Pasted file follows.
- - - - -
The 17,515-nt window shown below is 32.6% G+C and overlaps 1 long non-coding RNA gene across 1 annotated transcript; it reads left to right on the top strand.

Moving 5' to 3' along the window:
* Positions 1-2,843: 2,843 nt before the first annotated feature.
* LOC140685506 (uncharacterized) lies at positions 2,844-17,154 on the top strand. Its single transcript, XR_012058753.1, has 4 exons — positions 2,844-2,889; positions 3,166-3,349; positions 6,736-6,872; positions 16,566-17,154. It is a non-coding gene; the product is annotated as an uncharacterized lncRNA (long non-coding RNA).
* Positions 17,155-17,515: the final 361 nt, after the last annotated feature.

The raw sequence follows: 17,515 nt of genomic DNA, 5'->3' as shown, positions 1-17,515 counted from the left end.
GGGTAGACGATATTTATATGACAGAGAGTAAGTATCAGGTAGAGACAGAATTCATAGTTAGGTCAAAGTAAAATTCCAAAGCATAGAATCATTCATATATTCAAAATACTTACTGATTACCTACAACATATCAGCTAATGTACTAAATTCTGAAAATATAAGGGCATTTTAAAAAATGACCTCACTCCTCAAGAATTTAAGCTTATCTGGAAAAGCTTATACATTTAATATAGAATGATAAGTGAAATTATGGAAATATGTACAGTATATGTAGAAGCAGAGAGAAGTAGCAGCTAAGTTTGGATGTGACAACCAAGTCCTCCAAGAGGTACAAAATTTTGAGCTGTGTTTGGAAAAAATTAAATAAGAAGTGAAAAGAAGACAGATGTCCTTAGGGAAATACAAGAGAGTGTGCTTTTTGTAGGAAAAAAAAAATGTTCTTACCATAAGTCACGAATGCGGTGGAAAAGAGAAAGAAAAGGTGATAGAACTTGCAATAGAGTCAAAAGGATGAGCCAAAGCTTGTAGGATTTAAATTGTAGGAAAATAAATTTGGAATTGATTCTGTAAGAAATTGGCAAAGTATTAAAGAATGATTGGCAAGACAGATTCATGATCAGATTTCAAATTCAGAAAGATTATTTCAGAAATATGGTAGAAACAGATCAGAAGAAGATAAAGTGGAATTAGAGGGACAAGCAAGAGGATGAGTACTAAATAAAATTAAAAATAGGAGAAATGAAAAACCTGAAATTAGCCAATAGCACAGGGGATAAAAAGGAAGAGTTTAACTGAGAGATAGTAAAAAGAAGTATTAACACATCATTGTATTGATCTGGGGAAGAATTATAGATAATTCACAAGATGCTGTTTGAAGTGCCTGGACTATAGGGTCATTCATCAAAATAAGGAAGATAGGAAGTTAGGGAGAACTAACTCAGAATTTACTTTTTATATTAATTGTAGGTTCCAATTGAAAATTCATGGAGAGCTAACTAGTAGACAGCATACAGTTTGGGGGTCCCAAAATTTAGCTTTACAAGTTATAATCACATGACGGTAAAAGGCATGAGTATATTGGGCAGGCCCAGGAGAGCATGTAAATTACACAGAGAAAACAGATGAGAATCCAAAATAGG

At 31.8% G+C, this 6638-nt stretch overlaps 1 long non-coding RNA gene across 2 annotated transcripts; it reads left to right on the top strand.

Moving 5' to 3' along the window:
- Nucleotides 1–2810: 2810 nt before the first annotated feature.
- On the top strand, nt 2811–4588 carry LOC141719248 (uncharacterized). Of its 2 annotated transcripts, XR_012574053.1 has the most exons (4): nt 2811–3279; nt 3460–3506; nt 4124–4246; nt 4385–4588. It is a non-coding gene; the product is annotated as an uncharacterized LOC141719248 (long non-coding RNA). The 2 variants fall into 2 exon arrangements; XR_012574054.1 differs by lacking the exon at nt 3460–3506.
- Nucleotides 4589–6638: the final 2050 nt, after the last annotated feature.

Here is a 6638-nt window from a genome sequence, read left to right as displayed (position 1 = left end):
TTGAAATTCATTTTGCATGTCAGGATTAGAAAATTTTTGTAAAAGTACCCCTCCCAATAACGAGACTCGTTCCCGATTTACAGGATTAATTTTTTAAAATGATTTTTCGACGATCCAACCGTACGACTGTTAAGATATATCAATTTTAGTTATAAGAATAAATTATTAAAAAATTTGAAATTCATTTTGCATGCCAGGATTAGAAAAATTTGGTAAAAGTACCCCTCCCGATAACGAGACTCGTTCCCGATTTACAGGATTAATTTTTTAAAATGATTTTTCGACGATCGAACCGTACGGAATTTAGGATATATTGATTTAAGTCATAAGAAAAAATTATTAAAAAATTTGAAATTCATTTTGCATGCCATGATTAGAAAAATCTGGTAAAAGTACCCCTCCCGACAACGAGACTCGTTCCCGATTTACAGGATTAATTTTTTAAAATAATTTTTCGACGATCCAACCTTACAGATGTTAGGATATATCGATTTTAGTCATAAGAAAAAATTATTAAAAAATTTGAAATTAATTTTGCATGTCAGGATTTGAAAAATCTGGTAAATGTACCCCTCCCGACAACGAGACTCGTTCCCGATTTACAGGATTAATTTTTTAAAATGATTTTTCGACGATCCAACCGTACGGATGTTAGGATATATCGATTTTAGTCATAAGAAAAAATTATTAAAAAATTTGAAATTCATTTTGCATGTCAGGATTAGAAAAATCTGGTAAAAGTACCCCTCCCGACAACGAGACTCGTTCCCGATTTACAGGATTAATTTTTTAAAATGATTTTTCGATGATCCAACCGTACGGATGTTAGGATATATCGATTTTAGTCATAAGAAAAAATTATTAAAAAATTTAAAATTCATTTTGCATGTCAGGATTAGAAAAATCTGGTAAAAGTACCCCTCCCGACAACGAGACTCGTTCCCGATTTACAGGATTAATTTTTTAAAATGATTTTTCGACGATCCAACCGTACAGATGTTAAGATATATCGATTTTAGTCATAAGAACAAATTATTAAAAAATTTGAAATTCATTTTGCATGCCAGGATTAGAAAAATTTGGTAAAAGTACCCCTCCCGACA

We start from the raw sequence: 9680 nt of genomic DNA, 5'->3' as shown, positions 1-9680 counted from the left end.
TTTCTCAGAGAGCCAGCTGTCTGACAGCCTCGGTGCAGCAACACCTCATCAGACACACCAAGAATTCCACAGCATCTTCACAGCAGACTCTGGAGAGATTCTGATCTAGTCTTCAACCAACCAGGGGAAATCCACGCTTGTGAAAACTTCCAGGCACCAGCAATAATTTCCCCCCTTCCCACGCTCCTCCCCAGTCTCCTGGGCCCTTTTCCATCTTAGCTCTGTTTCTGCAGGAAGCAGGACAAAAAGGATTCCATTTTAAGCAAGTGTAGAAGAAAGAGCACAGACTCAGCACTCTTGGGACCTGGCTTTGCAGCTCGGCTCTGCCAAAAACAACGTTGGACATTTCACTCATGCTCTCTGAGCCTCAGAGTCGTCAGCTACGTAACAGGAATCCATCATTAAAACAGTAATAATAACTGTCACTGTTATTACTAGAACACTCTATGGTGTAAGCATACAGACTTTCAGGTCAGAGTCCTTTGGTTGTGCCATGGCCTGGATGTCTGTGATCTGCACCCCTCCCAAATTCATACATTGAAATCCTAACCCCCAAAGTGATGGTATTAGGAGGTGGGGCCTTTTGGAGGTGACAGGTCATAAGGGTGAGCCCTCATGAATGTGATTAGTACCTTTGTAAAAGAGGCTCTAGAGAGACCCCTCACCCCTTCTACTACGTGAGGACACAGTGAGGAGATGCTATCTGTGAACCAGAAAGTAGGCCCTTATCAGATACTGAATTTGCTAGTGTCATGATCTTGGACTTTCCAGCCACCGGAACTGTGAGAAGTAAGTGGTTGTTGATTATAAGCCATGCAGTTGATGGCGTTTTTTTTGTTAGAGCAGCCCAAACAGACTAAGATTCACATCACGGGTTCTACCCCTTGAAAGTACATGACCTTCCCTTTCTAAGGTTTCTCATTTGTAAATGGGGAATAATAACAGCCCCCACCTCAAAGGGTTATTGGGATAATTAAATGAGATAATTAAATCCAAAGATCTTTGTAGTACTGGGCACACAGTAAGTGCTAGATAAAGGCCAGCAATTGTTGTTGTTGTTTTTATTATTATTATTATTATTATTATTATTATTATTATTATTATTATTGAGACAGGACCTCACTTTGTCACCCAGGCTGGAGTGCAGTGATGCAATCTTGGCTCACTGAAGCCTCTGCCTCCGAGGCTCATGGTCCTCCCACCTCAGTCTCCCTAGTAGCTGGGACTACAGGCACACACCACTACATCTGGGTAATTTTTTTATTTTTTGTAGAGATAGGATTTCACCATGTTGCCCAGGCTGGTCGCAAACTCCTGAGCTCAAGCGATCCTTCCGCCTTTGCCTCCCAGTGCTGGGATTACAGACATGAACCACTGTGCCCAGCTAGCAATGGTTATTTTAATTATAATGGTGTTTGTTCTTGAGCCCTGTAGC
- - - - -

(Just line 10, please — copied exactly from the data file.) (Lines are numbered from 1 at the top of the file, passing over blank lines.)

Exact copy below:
- Nucleotides 1–2810: 2810 nt before the first annotated feature.